When the U.S. House of Representatives voted to reauthorize the Export–Import Bank last week, special interests got their way in the swamp that is Washington. While advocates for the nation’s official export credit agency pretend it supports small businesses, grows exports, and sustains growth, the reality is quite different. Ex–Im Bank is better described as a vessel for corporate welfare, mostly for the benefit of large domestic and foreign manufacturers.
This is a sad statement about the state of policymaking in Congress. The House bill that passed with 235-184 in favor of reauthorization is an even worse version of the mediocre reform bill that legislators previously hoped to pass. It makes no real effort to reform the way Ex–Im Bank allocates its deals, which shows that legislators continue to support business as usual at the bank. That means more corporate welfare for huge companies with armies of lobbyists. It also means a return to 40 percent of the bank’s activities benefiting the aircraft manufacturer Boeing, which is why many of us call Ex–Im “Boeing’s Bank.”
This is disheartening in light of growing evidence that Boeing’s cozy relationship with government officials at the Federal Aviation Agency played some role in Boeing’s recent failures to fix problems with its software, which ultimately led to two fatal plane crashes.
Business as usual also means that 65 percent of all Ex–Im Bank activities will benefit 10 large domestic companies and large foreign businesses, including state-owned enterprises. In fact, leading the pack of foreign beneficiaries back in 2014 — when Ex–Im Bank last operated at full capacity — was Air China, the Chinese state-owned airline.
That’s right. At a time when many legislators pretend we must fight against China’s threat of dominance, here you have an agency whose job is to extend cheap financing to the national Chinese airline in the name of promoting America’s No. 1 exporter: Boeing. Never mind that Air China — like other Ex–Im Bank beneficiaries — goes on to compete with American Airlines, whose borrowing cost isn’t subsidized by Uncle Sam.
Never mind also that during the last four years, when the bank had too few directors on its board and couldn’t serve large companies, these beneficiaries (including Boeing) still did remarkably well. In fact, without Ex–Im Bank distorting financial markets, we saw much innovation in commercial aircraft and aerospace financing. The last four years also debunked the notion that Ex–Im Bank sustains growth or grows exports. Both were doing great while Ex–Im Bank operated in a diminished capacity.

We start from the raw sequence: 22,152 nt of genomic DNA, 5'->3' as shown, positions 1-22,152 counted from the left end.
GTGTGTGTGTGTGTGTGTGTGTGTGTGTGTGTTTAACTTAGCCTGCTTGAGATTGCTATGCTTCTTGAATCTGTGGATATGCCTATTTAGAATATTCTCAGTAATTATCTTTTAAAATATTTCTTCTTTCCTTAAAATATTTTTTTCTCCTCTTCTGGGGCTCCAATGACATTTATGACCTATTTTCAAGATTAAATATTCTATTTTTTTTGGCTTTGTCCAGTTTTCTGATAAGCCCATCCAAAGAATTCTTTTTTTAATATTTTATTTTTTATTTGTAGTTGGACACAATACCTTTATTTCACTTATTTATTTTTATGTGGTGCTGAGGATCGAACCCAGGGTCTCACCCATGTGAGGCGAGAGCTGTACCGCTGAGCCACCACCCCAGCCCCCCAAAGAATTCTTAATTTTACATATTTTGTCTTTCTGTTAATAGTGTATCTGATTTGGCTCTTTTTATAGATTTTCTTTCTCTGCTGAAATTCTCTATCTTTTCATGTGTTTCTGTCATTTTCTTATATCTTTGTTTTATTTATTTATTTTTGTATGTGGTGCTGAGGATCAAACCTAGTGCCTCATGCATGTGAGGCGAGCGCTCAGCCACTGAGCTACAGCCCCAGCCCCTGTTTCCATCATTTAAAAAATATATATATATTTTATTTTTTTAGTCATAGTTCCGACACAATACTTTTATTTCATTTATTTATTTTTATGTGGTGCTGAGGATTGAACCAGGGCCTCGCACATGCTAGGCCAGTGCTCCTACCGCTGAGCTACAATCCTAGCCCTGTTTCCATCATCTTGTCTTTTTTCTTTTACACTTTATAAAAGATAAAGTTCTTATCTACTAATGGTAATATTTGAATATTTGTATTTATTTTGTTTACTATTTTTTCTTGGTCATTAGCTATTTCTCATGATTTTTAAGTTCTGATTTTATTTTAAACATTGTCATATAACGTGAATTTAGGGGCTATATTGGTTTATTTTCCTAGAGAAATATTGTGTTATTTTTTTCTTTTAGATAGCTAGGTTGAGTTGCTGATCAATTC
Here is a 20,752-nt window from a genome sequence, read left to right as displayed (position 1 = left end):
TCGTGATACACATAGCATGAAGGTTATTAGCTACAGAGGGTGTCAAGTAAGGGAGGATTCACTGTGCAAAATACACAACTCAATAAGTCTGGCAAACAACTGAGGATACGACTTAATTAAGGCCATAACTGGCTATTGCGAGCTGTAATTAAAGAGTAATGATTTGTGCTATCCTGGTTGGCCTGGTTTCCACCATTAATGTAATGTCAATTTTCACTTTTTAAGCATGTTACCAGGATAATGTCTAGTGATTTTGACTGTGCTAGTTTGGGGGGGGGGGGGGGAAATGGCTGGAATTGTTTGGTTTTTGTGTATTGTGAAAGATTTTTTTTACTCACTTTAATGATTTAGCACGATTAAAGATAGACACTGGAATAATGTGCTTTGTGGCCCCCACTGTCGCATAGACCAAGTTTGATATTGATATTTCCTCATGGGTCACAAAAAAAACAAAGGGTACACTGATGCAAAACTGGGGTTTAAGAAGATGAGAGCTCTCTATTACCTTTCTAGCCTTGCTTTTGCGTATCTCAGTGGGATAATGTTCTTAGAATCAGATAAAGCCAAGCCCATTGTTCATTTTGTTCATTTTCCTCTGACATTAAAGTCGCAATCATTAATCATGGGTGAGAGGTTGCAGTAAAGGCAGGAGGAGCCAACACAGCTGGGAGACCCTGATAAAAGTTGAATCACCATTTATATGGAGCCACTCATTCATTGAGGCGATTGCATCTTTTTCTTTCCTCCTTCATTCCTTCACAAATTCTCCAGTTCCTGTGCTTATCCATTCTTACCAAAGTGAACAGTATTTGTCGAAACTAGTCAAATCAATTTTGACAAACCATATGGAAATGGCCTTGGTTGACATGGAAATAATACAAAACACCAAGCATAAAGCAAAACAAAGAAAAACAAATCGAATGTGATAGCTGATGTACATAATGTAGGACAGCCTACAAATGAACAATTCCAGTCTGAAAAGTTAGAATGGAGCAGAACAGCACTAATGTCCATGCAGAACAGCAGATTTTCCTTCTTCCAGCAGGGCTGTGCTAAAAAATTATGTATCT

Some justify Ex–Im Bank’s existence by arguing that it could be used to offset China’s growing influence as an investor and lender around the globe. I don’t think that’s a useful goal to pursue, but it’s worth addressing. Since the new bill doesn’t really reform the agency in any meaningful way, most of the bank’s lending activities will continue to take place in higher-income nations, for the benefit of large companies with plenty of access to capital. Meanwhile, China invests mostly in lower-income nations. That’s where the vast majority of Ex–Im Bank’s deals should be made if the agency wants to compete with China.
The bill also makes no effort to hold the agency more accountable. In fact, it reduces accountability by reauthorizing the government bank for 10 years and increasing its lending capacities. It also reduces accountability by ensuring that the bank can continue to extend corporate welfare to large companies during that time, unlike the last four years. Such a provision means that Ex–Im Bank can do whatever it wants for the next decade without Congress ever having a way to limit its powers.
Of course, when you listen to legislators on both sides of the aisle who voted for the bill, they’ll tell you that it’s all about helping small businesses. Don’t fall for it. That’s not the majority of what Ex–Im Bank does. On average, no more than 20 percent of its money benefits small businesses when it has a quorum and full authorization.
Thankfully, the House bill is dead on arrival in the Senate. That said, the Ex–Im Bank Senate bill is no better than the House’s. So what does this say about legislators’ aspirations when all they can come up with are 10-year, reform-free, reauthorization bills of a government bank that mostly benefits large corporations? Hopefully some legislators will see through this scam, only allow a short-term reauthorization through a continuing resolution, and use those few weeks to implement true Ex–Im Bank reforms.
Veronique de Rugy is a senior research fellow at the Mercatus Center at George Mason University. To find out more about Veronique de Rugy and read features by other Creators Syndicate writers and cartoonists, visit the Creators Syndicate webpage at www.creators.com.
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